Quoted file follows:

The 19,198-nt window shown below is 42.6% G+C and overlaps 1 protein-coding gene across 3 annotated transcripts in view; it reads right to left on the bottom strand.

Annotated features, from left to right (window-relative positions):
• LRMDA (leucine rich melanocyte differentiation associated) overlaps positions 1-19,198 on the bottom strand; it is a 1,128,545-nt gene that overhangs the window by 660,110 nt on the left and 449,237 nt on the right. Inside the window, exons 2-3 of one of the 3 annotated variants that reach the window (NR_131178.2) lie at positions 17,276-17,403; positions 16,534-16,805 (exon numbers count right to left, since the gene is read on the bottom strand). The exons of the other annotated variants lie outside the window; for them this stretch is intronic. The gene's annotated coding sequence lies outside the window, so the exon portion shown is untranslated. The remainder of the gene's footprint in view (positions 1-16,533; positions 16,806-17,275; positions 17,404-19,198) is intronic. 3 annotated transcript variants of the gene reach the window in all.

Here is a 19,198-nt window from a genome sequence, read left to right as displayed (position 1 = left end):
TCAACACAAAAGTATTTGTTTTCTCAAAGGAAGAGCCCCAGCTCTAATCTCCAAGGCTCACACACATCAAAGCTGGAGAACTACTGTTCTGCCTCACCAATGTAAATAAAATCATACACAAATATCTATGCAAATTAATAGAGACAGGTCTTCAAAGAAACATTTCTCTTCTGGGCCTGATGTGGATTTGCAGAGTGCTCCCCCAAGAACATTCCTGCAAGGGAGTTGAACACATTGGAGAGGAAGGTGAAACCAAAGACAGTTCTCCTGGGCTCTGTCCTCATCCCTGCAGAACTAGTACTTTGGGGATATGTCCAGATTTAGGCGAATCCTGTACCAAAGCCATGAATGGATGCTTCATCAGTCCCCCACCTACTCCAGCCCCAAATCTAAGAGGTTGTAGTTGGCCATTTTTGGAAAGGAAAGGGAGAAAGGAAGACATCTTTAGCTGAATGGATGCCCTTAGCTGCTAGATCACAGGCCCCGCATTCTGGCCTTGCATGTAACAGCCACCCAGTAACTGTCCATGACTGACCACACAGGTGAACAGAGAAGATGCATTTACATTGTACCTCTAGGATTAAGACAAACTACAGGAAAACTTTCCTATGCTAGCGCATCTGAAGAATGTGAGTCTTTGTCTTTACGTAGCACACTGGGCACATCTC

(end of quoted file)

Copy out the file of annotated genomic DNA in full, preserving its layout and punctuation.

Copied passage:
The 19,198-nt window shown below is 42.6% G+C and overlaps 1 protein-coding gene across 3 annotated transcripts in view; it reads right to left on the bottom strand.

Annotated features, from left to right (window-relative positions):
• LRMDA (leucine rich melanocyte differentiation associated) overlaps positions 1-19,198 on the bottom strand; it is a 1,128,545-nt gene that overhangs the window by 660,110 nt on the left and 449,237 nt on the right. Inside the window, exons 2-3 of one of the 3 annotated variants that reach the window (NR_131178.2) lie at positions 17,276-17,403; positions 16,534-16,805 (exon numbers count right to left, since the gene is read on the bottom strand). The exons of the other annotated variants lie outside the window; for them this stretch is intronic. The gene's annotated coding sequence lies outside the window, so the exon portion shown is untranslated. The remainder of the gene's footprint in view (positions 1-16,533; positions 16,806-17,275; positions 17,404-19,198) is intronic. 3 annotated transcript variants of the gene reach the window in all.

Here is a 19,198-nt window from a genome sequence, read left to right as displayed (position 1 = left end):
TCAACACAAAAGTATTTGTTTTCTCAAAGGAAGAGCCCCAGCTCTAATCTCCAAGGCTCACACACATCAAAGCTGGAGAACTACTGTTCTGCCTCACCAATGTAAATAAAATCATACACAAATATCTATGCAAATTAATAGAGACAGGTCTTCAAAGAAACATTTCTCTTCTGGGCCTGATGTGGATTTGCAGAGTGCTCCCCCAAGAACATTCCTGCAAGGGAGTTGAACACATTGGAGAGGAAGGTGAAACCAAAGACAGTTCTCCTGGGCTCTGTCCTCATCCCTGCAGAACTAGTACTTTGGGGATATGTCCAGATTTAGGCGAATCCTGTACCAAAGCCATGAATGGATGCTTCATCAGTCCCCCACCTACTCCAGCCCCAAATCTAAGAGGTTGTAGTTGGCCATTTTTGGAAAGGAAAGGGAGAAAGGAAGACATCTTTAGCTGAATGGATGCCCTTAGCTGCTAGATCACAGGCCCCGCATTCTGGCCTTGCATGTAACAGCCACCCAGTAACTGTCCATGACTGACCACACAGGTGAACAGAGAAGATGCATTTACATTGTACCTCTAGGATTAAGACAAACTACAGGAAAACTTTCCTATGCTAGCGCATCTGAAGAATGTGAGTCTTTGTCTTTACGTAGCACACTGGGCACATCTC